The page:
By Rebecca Evans
Last weekend, the Virginia Symphony Orchestra commenced their 2018-2019 season with performances at the Ferguson Center for the Arts, Chrysler Hall, and the Sandler Center for the Performing Arts. The show, titled Pictures at an Exhibition, featured the orchestra at its finest under conductor JoAnn Falletta, who’s now in her last full season with the VSO, having served as the Music Director since 1991.
Brahms’s Academic Festival Overture began the evening in homage to the new school year. Composed in 1880 as a “thank you” to the University of Breslau, the Academic Festival Overture is comprised of spirited student drinking songs goofily grounded in the classical tradition. Brahms had been advised to write an original work upon receiving an honorary doctorate in philosophy from the university – his musical choices here tell us much about his personality and respect for higher learning.
Crowds at Chrysler Hall appeared younger than usual, possibly due to the second piece on the program, Eleven Eleven, a violin concerto by award-winning film composer and frequent Tim Burton collaborator, Danny Elfman. Dramatic violinist Sandy Cameron made a stunning entrance in shimmering shades of blue, rhinestones, and sequins. The concerto was commissioned with Cameron in mind; she had previously performed in a Cirque du Soleil show for which Elfman wrote the music, along with concert performances of music composed for Tim Burton movies.
Elfman studied many classical scores, primarily Shostakovich, in preparation for composing his first concerto, aiming for the ultimate combination of concert hall and movie music. The piece sustains a magical narrative throughout its 40 minutes; Cameron slayed challenging technical passages with stamina and fire, swaying her hips and dancing casually during breaks. First and foremost a testament to Cameron’s virtuosic prowess, the piece is enchanting, but redundant. Fans of Elfman’s movie music found comfortable familiarity in the work, while classical aficionados may not have felt sufficiently challenged by the basic instrumentation and monotonous mood; the middle movements were especially arduous for any listeners hoping to hear something new. Nevertheless, Elfman has skill, selling power, and a mission to make a greater impact in the concert hall. He has already composed a handful of other classical pieces, and according to an interview with The Mercury News, he’s planning on writing a new one every year. Fans were thrilled to see Elfman in attendance and speak with him and Cameron in the lobby at intermission.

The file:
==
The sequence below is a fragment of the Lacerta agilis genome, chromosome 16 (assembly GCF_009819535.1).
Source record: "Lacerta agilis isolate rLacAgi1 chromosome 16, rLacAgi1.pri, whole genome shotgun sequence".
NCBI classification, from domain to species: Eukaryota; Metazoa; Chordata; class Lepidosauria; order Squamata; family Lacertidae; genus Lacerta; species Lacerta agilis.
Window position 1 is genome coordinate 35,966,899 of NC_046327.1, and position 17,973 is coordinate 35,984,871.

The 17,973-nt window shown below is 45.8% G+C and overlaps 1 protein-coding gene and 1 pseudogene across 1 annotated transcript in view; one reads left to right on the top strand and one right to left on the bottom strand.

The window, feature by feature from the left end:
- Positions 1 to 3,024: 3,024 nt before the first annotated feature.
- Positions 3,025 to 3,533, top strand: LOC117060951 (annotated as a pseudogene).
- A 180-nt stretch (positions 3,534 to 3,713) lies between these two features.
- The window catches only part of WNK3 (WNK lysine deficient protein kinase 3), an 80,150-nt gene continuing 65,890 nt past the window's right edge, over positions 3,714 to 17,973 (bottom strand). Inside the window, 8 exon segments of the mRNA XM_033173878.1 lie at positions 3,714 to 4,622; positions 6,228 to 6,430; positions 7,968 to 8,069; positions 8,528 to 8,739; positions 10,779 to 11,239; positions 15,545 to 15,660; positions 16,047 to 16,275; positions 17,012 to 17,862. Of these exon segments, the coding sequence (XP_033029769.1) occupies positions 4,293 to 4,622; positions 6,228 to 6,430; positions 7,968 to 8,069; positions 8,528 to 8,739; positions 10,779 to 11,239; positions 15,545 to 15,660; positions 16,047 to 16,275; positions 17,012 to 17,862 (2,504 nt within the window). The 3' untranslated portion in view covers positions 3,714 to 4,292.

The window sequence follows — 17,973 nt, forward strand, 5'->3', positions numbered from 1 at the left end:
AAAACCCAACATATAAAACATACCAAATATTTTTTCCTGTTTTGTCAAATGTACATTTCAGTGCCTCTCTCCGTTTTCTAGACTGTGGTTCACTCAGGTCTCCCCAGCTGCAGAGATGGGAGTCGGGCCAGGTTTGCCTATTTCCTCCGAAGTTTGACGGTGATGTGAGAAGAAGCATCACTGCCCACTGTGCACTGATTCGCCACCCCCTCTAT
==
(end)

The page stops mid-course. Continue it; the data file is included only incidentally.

The Virginia Symphony Orchestra chose Ravel’s arrangement of Pictures at an Exhibition by Mussorgsky for the second half of the program. Mussorgsky wrote the piece, originally for piano, after visiting a posthumous exhibition of works by artist and friend Viktor Hartmann. Pictures takes the listener through ten of Hartmann’s pieces, with transitions in between called promenades meant to represent strolling from one work to the next. Pictures was completed in three weeks and has captured the hearts of hopeful orchestral arrangers ever since; Ravel’s arrangement is by far the most beloved.
Pictures was a smart programming move for the VSO. Fans of movie music saw classical music can tell stories just as effectively as their favorite film soundtracks. The well-played opening trumpet solo set us off on a snappy journey through the gallery. Mussorgsky and Ravel illustrate Hartmann’s art impeccably; we can see the wobbly and awkward gnome in Gnomus and hear the lonely echoes in Catacombs. The saxophone soloist in The Old Castle offered a lovely and mysterious color, and the orchestra was rich and full in the third and most robust Promenade. Overall, it was a splendid performance of a renowned, imaginative work.
Crowds stood in appreciation as the Virginia Symphony Orchestra embarked on an action-packed season. Our VSO’s season opener showed the whimsical and eerie images great orchestral music can paint, journeying from Hampton Roads concert halls to transcendent dimensions.
Next up for the VSO is more Ravel – the orchestra will be performing the composer’s most famous work, Boléro, along with other classical pieces, October 19th through 21st. Visit virginiasymphony.org for tickets and more information.